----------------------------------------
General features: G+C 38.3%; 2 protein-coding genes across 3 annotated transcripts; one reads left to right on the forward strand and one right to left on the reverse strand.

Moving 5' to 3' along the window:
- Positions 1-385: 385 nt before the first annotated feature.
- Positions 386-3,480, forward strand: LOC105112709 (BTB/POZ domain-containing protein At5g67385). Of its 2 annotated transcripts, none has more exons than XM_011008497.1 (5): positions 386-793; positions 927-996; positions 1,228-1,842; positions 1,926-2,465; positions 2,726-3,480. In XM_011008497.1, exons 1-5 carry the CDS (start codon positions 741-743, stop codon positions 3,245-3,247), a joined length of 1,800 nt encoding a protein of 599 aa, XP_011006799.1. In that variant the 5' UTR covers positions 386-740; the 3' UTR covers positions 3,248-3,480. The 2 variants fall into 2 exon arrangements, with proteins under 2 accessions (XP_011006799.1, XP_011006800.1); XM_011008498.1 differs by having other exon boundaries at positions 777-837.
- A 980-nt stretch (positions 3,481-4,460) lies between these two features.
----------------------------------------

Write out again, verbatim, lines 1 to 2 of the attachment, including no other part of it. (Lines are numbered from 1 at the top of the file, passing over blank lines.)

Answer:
General features: G+C 38.3%; 2 protein-coding genes across 3 annotated transcripts; one reads left to right on the forward strand and one right to left on the reverse strand.

Moving 5' to 3' along the window: